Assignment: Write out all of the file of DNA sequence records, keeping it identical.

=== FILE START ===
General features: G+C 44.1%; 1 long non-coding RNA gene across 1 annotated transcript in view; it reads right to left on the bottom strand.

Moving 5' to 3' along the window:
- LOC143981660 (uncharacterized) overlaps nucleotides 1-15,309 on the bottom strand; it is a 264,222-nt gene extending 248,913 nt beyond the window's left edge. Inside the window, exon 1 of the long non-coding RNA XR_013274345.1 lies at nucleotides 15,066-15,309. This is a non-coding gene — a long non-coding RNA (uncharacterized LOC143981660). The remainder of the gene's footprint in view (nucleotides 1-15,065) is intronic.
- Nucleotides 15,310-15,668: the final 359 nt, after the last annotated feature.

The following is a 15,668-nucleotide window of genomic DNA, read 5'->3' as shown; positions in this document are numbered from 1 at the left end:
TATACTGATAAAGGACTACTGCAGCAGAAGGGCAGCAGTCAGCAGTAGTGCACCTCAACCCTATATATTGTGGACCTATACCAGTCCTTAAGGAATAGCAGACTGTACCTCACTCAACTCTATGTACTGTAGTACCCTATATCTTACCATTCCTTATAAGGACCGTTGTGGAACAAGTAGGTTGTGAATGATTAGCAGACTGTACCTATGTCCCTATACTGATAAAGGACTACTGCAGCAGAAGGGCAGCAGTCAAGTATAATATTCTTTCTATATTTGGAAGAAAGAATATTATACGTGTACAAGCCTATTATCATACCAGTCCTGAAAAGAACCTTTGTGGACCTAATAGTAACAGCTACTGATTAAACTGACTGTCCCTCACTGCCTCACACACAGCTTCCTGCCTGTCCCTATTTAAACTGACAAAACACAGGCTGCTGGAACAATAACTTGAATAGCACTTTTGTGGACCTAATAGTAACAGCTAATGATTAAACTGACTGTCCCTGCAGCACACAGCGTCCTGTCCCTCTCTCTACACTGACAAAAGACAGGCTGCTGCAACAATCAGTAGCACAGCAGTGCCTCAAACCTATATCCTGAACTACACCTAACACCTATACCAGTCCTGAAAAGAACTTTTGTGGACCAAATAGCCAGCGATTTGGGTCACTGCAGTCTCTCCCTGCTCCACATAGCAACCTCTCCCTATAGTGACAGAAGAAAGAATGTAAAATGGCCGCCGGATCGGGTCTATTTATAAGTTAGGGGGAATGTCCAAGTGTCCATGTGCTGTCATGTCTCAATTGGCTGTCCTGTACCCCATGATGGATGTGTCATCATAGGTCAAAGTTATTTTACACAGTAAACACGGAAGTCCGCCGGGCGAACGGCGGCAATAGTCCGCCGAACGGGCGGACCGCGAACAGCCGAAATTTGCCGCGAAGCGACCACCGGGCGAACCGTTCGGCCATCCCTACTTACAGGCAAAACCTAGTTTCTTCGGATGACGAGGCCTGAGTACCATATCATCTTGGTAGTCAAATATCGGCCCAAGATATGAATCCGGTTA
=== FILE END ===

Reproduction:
General features: G+C 44.1%; 1 long non-coding RNA gene across 1 annotated transcript in view; it reads right to left on the bottom strand.

Moving 5' to 3' along the window:
- LOC143981660 (uncharacterized) overlaps nucleotides 1-15,309 on the bottom strand; it is a 264,222-nt gene extending 248,913 nt beyond the window's left edge. Inside the window, exon 1 of the long non-coding RNA XR_013274345.1 lies at nucleotides 15,066-15,309. This is a non-coding gene — a long non-coding RNA (uncharacterized LOC143981660). The remainder of the gene's footprint in view (nucleotides 1-15,065) is intronic.
- Nucleotides 15,310-15,668: the final 359 nt, after the last annotated feature.

The following is a 15,668-nucleotide window of genomic DNA, read 5'->3' as shown; positions in this document are numbered from 1 at the left end:
TATACTGATAAAGGACTACTGCAGCAGAAGGGCAGCAGTCAGCAGTAGTGCACCTCAACCCTATATATTGTGGACCTATACCAGTCCTTAAGGAATAGCAGACTGTACCTCACTCAACTCTATGTACTGTAGTACCCTATATCTTACCATTCCTTATAAGGACCGTTGTGGAACAAGTAGGTTGTGAATGATTAGCAGACTGTACCTATGTCCCTATACTGATAAAGGACTACTGCAGCAGAAGGGCAGCAGTCAAGTATAATATTCTTTCTATATTTGGAAGAAAGAATATTATACGTGTACAAGCCTATTATCATACCAGTCCTGAAAAGAACCTTTGTGGACCTAATAGTAACAGCTACTGATTAAACTGACTGTCCCTCACTGCCTCACACACAGCTTCCTGCCTGTCCCTATTTAAACTGACAAAACACAGGCTGCTGGAACAATAACTTGAATAGCACTTTTGTGGACCTAATAGTAACAGCTAATGATTAAACTGACTGTCCCTGCAGCACACAGCGTCCTGTCCCTCTCTCTACACTGACAAAAGACAGGCTGCTGCAACAATCAGTAGCACAGCAGTGCCTCAAACCTATATCCTGAACTACACCTAACACCTATACCAGTCCTGAAAAGAACTTTTGTGGACCAAATAGCCAGCGATTTGGGTCACTGCAGTCTCTCCCTGCTCCACATAGCAACCTCTCCCTATAGTGACAGAAGAAAGAATGTAAAATGGCCGCCGGATCGGGTCTATTTATAAGTTAGGGGGAATGTCCAAGTGTCCATGTGCTGTCATGTCTCAATTGGCTGTCCTGTACCCCATGATGGATGTGTCATCATAGGTCAAAGTTATTTTACACAGTAAACACGGAAGTCCGCCGGGCGAACGGCGGCAATAGTCCGCCGAACGGGCGGACCGCGAACAGCCGAAATTTGCCGCGAAGCGACCACCGGGCGAACCGTTCGGCCATCCCTACTTACAGGCAAAACCTAGTTTCTTCGGATGACGAGGCCTGAGTACCATATCATCTTGGTAGTCAAATATCGGCCCAAGATATGAATCCGGTTA